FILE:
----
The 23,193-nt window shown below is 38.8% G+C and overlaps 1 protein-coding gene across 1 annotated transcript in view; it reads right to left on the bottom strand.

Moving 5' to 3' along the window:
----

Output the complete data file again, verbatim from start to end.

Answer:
The 23,193-nt window shown below is 38.8% G+C and overlaps 1 protein-coding gene across 1 annotated transcript in view; it reads right to left on the bottom strand.

Moving 5' to 3' along the window: